Dec 7, 2022·edited Dec 7, 2022Liked by Brian Mowrey

Coronaviruses tend not to score aberrantly high for mutation rate in the overall roster of sequenced RNA viruses, but I understood that was because they have a fairly effective copy-correction mechanism. The 4 common human coronaviruses - as I was told - have a fairly unique protein that modulates this protection. This in essence causes significant more 'bad' (infertile/broken) copies, but allows also for faster mutation. (COVID-19 does not have this protein BTW.) Hence, why the 4 common coronaviruses could reinfect humans over and over again.

At least that was the theory as I was told.

But if not true, then how can we get reinfected? Current doctrine suggests that immunity in the humoral parts of our body is for life. For flu we know it is, so I'm skeptical our memory CD4+ and CD8+ T cells for common corona are not effective for decades too.

Then if not mutations, then either cellular immunity in the throat/mucous has weaker memory that doesn't last as long as humoral immunity, or it has perhaps a too slow response there. After all somehow we get sick again.

I also do know that a Canadian study that followed some people for 20 years showed that pretty much everybody gets reinfected again with these common cousins of COVID-19. The frequencies ranged from 3 times in these 20 years to yearly and likely depend very much on your age and lifestyle. But still some of them had a yearly re-infection. So it seems that either the mutation rate must be fast enough to throw us off, or mucous immunity is indeed very weak.

That is important, as it is a predictor for COVID-19. Its spike doesn't seem to mutate very fast and even the help it got with Omicron's release did not materially change its antibody resistance. So, as it has no animal reservoir, it will become extinct if it has to rely on that.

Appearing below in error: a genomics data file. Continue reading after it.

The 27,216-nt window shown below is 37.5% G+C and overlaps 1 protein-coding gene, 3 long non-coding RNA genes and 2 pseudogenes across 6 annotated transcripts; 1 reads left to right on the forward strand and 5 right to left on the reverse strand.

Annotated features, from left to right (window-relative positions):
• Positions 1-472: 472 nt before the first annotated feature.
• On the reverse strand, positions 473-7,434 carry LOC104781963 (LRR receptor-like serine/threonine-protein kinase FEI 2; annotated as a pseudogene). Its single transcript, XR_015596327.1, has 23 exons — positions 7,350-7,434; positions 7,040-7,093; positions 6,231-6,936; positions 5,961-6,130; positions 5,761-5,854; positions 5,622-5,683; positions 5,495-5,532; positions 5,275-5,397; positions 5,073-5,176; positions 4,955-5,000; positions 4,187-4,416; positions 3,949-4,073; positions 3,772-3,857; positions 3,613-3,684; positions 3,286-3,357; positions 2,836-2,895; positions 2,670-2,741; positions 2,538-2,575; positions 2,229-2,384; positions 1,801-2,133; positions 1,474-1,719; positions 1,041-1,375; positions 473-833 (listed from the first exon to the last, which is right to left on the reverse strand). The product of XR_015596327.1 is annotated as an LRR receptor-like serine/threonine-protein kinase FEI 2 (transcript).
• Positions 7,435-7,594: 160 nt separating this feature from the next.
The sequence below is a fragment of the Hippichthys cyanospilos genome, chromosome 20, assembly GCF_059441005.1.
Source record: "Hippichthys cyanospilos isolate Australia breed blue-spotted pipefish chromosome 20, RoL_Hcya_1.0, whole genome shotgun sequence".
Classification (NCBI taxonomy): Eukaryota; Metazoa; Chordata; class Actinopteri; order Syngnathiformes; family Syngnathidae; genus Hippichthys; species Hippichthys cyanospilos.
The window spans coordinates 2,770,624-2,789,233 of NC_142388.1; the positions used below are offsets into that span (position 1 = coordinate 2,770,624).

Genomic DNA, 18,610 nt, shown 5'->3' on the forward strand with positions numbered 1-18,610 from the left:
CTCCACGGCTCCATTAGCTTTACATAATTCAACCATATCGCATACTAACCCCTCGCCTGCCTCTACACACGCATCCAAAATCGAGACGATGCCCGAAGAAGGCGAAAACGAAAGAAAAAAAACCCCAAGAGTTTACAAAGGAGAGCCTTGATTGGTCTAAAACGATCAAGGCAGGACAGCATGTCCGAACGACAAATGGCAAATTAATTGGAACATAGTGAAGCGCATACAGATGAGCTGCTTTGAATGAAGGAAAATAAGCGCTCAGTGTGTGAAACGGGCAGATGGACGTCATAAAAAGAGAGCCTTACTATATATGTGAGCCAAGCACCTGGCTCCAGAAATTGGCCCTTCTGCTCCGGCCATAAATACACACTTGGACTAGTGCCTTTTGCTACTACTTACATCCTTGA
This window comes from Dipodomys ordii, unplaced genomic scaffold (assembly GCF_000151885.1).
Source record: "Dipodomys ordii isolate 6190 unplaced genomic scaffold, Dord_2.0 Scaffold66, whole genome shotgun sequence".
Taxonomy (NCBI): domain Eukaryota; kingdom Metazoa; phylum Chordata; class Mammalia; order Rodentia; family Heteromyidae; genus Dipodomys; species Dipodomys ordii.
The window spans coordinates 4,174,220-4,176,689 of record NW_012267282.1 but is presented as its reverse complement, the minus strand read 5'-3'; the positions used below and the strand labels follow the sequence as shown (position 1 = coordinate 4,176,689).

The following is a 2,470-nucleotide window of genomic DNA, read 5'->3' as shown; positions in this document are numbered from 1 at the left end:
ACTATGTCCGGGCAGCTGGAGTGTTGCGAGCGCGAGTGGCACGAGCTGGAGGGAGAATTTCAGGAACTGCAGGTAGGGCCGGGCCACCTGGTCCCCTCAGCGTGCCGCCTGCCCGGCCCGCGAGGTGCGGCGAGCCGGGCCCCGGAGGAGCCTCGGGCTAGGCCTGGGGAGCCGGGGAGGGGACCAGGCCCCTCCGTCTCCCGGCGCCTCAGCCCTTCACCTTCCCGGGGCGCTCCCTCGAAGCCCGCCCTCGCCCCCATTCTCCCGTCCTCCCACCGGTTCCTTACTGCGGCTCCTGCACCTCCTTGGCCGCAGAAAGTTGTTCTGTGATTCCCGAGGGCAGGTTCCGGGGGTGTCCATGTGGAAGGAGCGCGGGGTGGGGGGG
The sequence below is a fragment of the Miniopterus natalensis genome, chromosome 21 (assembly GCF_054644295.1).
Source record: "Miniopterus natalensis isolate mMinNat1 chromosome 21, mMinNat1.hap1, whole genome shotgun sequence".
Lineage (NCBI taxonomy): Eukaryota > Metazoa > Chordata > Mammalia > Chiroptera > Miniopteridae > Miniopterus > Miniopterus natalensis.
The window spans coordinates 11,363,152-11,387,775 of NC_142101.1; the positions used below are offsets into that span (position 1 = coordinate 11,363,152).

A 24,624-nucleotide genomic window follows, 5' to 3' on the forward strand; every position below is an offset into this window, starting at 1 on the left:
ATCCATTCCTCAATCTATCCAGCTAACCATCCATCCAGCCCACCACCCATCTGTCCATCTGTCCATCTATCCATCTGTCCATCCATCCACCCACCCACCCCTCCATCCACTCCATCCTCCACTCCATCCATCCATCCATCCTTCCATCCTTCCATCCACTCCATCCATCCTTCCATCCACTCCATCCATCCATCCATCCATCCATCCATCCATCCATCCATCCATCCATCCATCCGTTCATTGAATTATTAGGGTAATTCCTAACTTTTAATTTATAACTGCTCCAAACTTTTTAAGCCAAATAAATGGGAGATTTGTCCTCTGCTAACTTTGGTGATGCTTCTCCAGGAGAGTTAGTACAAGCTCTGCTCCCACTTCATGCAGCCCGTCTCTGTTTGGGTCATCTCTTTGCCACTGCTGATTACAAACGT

But if it can rely on our throat/mucous cellular immunity memory being weak enough, it can become the 5th common corona yearly sneeze.

In that sense it is surprising, so little research has been done on throat/mucous cellular immunity vs humoral immunity.

(For flu BTW I was told its mutation freedom is the result of it not targeting a large protein and hence not having a receptor binding protein but targeting an amino-acid. And hence, our antibodies must target the nucleus giving flu more freedom to make its skateboard moves. Until as you pointed out in pt 1 it runs out and runs into the wall anyway.)

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Dec 3, 2022·edited Dec 3, 2022Liked by Brian Mowrey

I don't know much about biology. Especially molecular biology. I've studied theories of evolution in kind of an outsiderish amateur way, and I know some things about dynamical systems and computer security in a more "serious" way. Squinting down through the fog from great heights of abstraction, a few rambling observations:

A virus is dependent on its host to reproduce. To even a greater extent than other (always ecologically situated) organisms, it has to co-evolve. With such a small genome, it can't hoard up a big bag of tricks allowing it to jump around on the fitness landscape, the way bacteria are known to do. Maybe a little bag of tricks. This landscape is determined by the hosts, and big lumbering multicellular guys like us change pretty slowly. On the other hand, our complex proteomes offer a vast "attack surface".

Viruses are definitely "swarms" in that they reproduce rapidly, in great numbers. Swarming doesn't, by itself, get you out of local fitness optima. You have to still do well enough in the sub-optimal valleys to survive to climb the next hill. A delicate little hopeful-mutant virus might not survive the immune onslaught.

Cultural factors (vitamin deficiencies, therapeutic fads, agricultural practices or other contacts with potential peer hosts) influence the overall landscape for human viruses. There are opportunities for "punctuated equilibria" to arise, at the decade-to-century scale. More so during periods of rapid change in material culture.

Some of this is just recapitulating your previous article. Did I get the gist? I'm enjoying these! Keep doubting the great doubts.

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